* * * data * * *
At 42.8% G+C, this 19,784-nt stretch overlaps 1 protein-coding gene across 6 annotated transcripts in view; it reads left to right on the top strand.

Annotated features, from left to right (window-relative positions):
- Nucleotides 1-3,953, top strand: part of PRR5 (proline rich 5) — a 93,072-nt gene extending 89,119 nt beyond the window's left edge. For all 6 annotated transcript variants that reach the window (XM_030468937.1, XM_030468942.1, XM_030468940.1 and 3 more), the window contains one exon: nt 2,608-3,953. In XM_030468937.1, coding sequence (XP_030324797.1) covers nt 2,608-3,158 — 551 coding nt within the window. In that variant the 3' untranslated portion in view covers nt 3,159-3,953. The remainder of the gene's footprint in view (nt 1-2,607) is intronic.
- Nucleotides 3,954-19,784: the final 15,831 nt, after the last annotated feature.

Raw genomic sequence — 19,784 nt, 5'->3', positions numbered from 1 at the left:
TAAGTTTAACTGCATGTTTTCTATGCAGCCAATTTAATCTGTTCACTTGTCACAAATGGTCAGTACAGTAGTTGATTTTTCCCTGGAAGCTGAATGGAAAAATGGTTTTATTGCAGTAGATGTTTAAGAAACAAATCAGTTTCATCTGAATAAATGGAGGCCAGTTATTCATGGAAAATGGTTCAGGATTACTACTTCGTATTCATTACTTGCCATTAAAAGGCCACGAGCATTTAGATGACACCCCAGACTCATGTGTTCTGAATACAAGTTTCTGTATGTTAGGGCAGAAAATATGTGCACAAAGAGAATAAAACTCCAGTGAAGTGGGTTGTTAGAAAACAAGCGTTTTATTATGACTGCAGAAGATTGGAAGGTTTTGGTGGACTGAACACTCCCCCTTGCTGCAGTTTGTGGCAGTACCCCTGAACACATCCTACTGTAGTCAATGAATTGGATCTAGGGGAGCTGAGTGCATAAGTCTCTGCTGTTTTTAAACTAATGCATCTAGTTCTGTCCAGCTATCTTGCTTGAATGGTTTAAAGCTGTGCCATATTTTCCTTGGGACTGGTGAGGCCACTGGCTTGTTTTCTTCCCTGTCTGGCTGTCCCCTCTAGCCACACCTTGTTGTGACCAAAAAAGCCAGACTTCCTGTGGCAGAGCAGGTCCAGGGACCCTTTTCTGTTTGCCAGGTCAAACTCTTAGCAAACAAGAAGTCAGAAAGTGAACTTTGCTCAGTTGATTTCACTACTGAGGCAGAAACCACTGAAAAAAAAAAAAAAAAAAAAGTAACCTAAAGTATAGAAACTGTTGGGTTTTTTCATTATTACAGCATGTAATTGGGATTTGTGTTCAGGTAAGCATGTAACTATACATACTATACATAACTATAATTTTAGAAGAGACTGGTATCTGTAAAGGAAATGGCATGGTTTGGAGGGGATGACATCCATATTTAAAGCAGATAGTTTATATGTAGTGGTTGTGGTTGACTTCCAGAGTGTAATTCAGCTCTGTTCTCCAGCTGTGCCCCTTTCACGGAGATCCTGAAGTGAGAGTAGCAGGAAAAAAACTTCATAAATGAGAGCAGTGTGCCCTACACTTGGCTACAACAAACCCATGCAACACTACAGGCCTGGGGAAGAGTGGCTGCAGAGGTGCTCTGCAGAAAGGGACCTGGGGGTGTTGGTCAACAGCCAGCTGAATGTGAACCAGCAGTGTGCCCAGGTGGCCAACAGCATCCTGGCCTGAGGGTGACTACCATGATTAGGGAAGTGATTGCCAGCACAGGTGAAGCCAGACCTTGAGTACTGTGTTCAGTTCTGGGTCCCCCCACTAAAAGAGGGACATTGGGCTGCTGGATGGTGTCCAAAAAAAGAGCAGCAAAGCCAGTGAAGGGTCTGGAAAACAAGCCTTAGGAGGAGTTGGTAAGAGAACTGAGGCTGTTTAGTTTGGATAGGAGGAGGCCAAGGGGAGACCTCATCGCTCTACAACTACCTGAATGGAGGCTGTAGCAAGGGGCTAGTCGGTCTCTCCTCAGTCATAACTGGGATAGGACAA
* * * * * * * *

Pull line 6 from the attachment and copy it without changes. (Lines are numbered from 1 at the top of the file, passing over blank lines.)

TAAGTTTAACTGCATGTTTTCTATGCAGCCAATTTAATCTGTTCACTTGTCACAAATGGTCAGTACAGTAGTTGATTTTTCCCTGGAAGCTGAATGGAAAAATGGTTTTATTGCAGTAGATGTTTAAGAAACAAATCAGTTTCATCTGAATAAATGGAGGCCAGTTATTCATGGAAAATGGTTCAGGATTACTACTTCGTATTCATTACTTGCCATTAAAAGGCCACGAGCATTTAGATGACACCCCAGACTCATGTGTTCTGAATACAAGTTTCTGTATGTTAGGGCAGAAAATATGTGCACAAAGAGAATAAAACTCCAGTGAAGTGGGTTGTTAGAAAACAAGCGTTTTATTATGACTGCAGAAGATTGGAAGGTTTTGGTGGACTGAACACTCCCCCTTGCTGCAGTTTGTGGCAGTACCCCTGAACACATCCTACTGTAGTCAATGAATTGGATCTAGGGGAGCTGAGTGCATAAGTCTCTGCTGTTTTTAAACTAATGCATCTAGTTCTGTCCAGCTATCTTGCTTGAATGGTTTAAAGCTGTGCCATATTTTCCTTGGGACTGGTGAGGCCACTGGCTTGTTTTCTTCCCTGTCTGGCTGTCCCCTCTAGCCACACCTTGTTGTGACCAAAAAAGCCAGACTTCCTGTGGCAGAGCAGGTCCAGGGACCCTTTTCTGTTTGCCAGGTCAAACTCTTAGCAAACAAGAAGTCAGAAAGTGAACTTTGCTCAGTTGATTTCACTACTGAGGCAGAAACCACTGAAAAAAAAAAAAAAAAAAAAGTAACCTAAAGTATAGAAACTGTTGGGTTTTTTCATTATTACAGCATGTAATTGGGATTTGTGTTCAGGTAAGCATGTAACTATACATACTATACATAACTATAATTTTAGAAGAGACTGGTATCTGTAAAGGAAATGGCATGGTTTGGAGGGGATGACATCCATATTTAAAGCAGATAGTTTATATGTAGTGGTTGTGGTTGACTTCCAGAGTGTAATTCAGCTCTGTTCTCCAGCTGTGCCCCTTTCACGGAGATCCTGAAGTGAGAGTAGCAGGAAAAAAACTTCATAAATGAGAGCAGTGTGCCCTACACTTGGCTACAACAAACCCATGCAACACTACAGGCCTGGGGAAGAGTGGCTGCAGAGGTGCTCTGCAGAAAGGGACCTGGGGGTGTTGGTCAACAGCCAGCTGAATGTGAACCAGCAGTGTGCCCAGGTGGCCAACAGCATCCTGGCCTGAGGGTGACTACCATGATTAGGGAAGTGATTGCCAGCACAGGTGAAGCCAGACCTTGAGTACTGTGTTCAGTTCTGGGTCCCCCCACTAAAAGAGGGACATTGGGCTGCTGGATGGTGTCCAAAAAAAGAGCAGCAAAGCCAGTGAAGGGTCTGGAAAACAAGCCTTAGGAGGAGTTGGTAAGAGAACTGAGGCTGTTTAGTTTGGATAGGAGGAGGCCAAGGGGAGACCTCATCGCTCTACAACTACCTGAATGGAGGCTGTAGCAAGGGGCTAGTCGGTCTCTCCTCAGTCATAACTGGGATAGGACAA